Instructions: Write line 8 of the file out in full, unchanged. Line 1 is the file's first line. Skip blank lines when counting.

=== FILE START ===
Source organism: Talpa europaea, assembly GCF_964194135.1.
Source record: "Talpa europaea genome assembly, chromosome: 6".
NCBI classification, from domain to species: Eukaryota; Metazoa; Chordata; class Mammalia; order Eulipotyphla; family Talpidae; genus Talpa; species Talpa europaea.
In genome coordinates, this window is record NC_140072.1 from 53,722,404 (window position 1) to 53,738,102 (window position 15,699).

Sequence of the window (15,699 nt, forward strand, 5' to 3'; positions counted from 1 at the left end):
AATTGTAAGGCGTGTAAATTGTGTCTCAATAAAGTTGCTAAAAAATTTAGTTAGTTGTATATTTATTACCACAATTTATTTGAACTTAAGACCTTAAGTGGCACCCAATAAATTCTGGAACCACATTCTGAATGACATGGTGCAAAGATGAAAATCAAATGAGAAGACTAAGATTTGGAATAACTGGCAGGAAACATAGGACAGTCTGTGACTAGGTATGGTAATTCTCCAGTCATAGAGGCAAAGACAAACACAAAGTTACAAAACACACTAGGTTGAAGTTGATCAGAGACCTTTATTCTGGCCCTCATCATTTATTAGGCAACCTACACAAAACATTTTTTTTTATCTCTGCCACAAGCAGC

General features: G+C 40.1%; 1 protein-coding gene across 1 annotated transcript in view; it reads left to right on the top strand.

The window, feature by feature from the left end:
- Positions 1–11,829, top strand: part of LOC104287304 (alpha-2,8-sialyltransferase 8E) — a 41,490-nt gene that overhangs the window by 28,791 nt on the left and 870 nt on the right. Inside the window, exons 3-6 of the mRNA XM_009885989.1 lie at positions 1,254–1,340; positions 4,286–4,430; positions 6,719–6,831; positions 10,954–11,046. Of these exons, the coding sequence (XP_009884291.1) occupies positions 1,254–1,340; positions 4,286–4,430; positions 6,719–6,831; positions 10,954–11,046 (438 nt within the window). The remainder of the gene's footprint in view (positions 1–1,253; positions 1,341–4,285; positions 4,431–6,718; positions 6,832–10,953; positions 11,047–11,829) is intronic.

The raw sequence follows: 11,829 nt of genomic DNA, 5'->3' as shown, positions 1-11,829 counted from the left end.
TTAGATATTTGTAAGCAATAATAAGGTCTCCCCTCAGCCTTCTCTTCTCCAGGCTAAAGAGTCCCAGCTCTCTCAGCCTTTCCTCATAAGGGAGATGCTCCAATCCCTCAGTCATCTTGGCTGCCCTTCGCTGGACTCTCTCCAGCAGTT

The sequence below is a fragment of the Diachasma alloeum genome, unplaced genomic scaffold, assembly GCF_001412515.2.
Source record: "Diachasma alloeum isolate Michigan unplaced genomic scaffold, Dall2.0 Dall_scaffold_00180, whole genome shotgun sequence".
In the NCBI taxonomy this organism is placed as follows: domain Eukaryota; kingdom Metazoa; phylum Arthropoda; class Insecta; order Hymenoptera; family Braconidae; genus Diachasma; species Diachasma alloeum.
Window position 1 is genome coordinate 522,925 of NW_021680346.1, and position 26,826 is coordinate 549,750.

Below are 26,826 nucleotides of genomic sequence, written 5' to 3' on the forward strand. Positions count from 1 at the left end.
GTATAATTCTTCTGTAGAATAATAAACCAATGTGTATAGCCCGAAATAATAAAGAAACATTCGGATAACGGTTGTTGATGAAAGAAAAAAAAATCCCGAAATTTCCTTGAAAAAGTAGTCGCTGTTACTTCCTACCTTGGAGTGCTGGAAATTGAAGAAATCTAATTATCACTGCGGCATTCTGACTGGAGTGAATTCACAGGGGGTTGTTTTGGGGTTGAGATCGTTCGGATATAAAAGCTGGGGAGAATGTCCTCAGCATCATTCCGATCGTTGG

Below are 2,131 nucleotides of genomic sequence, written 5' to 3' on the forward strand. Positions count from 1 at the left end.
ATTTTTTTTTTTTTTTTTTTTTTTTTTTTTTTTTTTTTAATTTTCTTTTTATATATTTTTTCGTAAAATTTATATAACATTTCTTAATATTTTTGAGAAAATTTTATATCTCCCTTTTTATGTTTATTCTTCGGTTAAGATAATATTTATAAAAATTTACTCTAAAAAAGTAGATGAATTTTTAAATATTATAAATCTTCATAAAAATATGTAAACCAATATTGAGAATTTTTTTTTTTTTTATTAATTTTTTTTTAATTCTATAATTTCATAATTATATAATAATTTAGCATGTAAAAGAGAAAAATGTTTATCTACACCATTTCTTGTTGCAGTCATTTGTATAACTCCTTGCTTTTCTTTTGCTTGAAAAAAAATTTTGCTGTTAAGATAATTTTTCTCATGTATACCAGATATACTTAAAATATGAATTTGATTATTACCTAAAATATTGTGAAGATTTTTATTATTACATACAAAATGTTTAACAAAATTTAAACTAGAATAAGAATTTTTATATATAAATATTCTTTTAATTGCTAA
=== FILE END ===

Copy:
The window, feature by feature from the left end: